Hold on Tight!



by Devin Sarno, NSCA-CPT

Maybe you are trying to lift heavy, or maybe even get your first pull-up or put together bigger sets. If you are having a hard time, the answer to your problems may very well be something you are overlooking. You may be strong enough in some areas, but in one key area you may lack the necessary strength to accomplish what you are setting out to do. Have you ever felt that your legs are plenty strong enough to get through a set of walking lunges with heavier dumbbells, yet you can’t seem to get through the entire set without stopping in the middle? Chances are your grip strength may be holding you back.

Your grip and forearm strength is very underappreciated, and in turn it is also often undertrained. So many people often take the easy way out when they are deadlifting heavier weight during their training by using an alternating grip or straps when that weight gets harder to hold onto rather than trying to work on their double overhand grip. I’ve been guilty of it at times myself, because it’s a very easy road to take. But by doing this, we are neglecting one of the biggest components to truly developing great strength in the deadlift or other areas of fitness that require greater grip strength. The same thing can be said for any exercise done on a pull-up bar, most namely pull-ups themselves. You can be working on pull-ups forever but be stuck not being able to do more than 6, 7, or 8 reps. But at any point during that time, did you see how long you can do a dead hang on the bar? You need to be able to grip that bar longer in order to get those extra few reps. While the forearms aren’t the primary target in these types of exercises, they are very important and can absolutely be limiting factors if you let them.

Beyond needing the strength for a number of exercises, grip strength and forearm strength is also very important for helping avoid repetitive motion injuries that plague many athletes or individuals that are active in the gym. Medial and Lateral Epicondylitis, or pain on the inside or outsides of the elbow, are the two most common overuse injuries we potentially face when we lack forearm strength and mobility. Everybody likes to have good looking arms right? Well to most people that means hammering the biceps and triceps during their training, but the forearms get ignored. According to Charles Poliquin in reference to medial and lateral epicondylitis, “…these ailments are often caused by improper strength ratios between the elbow muscles and the forearm muscles. If the elbow flexors, like the biceps and brachialis, are too strong for those forearm flexors, uneven tension accumulates in the soft tissue and results in elbow pain.”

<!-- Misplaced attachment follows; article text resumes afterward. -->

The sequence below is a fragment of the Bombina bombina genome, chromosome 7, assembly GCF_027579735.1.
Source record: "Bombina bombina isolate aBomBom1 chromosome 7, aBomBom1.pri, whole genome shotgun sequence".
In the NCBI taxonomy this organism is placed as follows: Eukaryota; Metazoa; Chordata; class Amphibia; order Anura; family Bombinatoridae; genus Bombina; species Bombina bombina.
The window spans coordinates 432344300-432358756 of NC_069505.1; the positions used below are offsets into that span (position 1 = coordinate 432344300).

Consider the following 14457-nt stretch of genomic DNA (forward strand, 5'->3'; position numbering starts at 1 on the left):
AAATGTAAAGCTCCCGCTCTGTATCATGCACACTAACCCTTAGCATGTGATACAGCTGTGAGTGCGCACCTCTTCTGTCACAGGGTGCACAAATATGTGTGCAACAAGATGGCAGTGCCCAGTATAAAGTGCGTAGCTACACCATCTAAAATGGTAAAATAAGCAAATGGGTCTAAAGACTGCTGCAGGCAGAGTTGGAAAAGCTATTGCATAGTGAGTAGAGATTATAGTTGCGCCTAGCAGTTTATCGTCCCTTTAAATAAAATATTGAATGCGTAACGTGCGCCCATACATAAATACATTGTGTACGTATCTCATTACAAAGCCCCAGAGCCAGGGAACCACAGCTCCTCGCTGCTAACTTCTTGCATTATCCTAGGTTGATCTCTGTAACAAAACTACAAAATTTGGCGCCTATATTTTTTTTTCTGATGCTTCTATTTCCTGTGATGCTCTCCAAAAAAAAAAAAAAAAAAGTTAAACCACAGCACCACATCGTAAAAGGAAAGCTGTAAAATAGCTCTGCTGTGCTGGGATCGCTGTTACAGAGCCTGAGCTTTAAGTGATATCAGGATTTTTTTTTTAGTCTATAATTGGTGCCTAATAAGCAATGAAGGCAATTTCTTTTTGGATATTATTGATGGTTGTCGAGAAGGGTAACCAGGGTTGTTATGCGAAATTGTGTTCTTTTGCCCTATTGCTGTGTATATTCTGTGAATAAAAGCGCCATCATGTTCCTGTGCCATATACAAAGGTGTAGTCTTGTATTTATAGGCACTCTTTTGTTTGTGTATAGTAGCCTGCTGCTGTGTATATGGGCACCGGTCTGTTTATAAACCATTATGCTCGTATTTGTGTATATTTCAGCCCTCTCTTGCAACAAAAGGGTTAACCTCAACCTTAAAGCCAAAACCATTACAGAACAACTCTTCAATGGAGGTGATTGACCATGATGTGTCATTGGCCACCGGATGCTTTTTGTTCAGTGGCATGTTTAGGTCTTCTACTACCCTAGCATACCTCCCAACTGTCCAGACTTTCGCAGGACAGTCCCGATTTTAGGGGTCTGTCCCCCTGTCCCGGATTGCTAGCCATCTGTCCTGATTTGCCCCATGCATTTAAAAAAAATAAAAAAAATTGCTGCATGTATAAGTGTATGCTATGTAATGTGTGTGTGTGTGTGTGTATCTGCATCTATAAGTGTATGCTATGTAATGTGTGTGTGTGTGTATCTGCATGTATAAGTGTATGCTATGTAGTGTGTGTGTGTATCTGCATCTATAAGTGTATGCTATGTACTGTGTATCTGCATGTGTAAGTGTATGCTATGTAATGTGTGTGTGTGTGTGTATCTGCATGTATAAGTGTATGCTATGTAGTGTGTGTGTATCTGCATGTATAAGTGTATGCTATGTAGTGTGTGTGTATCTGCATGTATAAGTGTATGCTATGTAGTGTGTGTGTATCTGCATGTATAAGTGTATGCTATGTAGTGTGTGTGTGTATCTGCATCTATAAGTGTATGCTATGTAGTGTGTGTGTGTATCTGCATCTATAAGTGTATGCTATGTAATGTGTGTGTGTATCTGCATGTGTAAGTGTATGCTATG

With that being said, you probably want to know how to improve your grip and forearm strength, right? One of the more popular forearm exercises are wrist curls. Just as is sounds, similar to a bicep curl, you are curling by flexing the wrist rather than flexing the elbow. These can be performed in a standing upright position, or you can isolate the movement a little more by resting your forearms on a bench as you do them. On the flipside, you will also want to work on your wrist extensors. Wrist extensions are very similar to wrist curl, except instead of a double underhand grip you are going to want to start with a double overhand grip and extend your wrists rather than flexing them. Similarly, you will also want to probably do these with your forearms rested on a bench. Another big exercise that is very simple for helping develop those forearms are farmer’s carries. Very simply, all you need to do is pick up some heavy dumbbells and walk with the dumbbells hanging at your side for as long as you can. One of my personal favorites because they are extremely tough, are plate pinches. There are a couple of different ways you can do this. You can do this with two lighter plates in each hand, or by using one heavier plate in each hand which will allow you to keep a tighter grip and probably use a little more weight. Either way, you will want to grip the plates in each hand with only your fingers. In this case, if you have plates with handles, make sure you are pinching on a closed side of the plate without a handle. From there, just hold on tight for as long as you can while standing upright. These will make your forearms BURN!

Lastly, we have exercises that may not work the forearms directly or exclusively, but will help improve forearm strength: deadlifts and pull-up (or dead hangs). When doing your deadlifts here, utilize that double overhand grip and only your double overhand grip; not to say that you can never use the alternating grip, but in this case we want to build those forearms. When doing your pull-ups, even when you get to the point of failure, try to see how much longer you can hold onto the bar at the end of that set. By doing these particular things, you can easily work grip strength training into your normal workouts.

Make that grip a priority in your training! Don’t ignore, because it can hold you back from some of your fitness goals that you are chasing. But if you address it and make it a part of your training, it can help you accomplish so much more! For something that seems so minor, it can have such a major effect on everything that you do in the gym. So get a grip and train those forearms!




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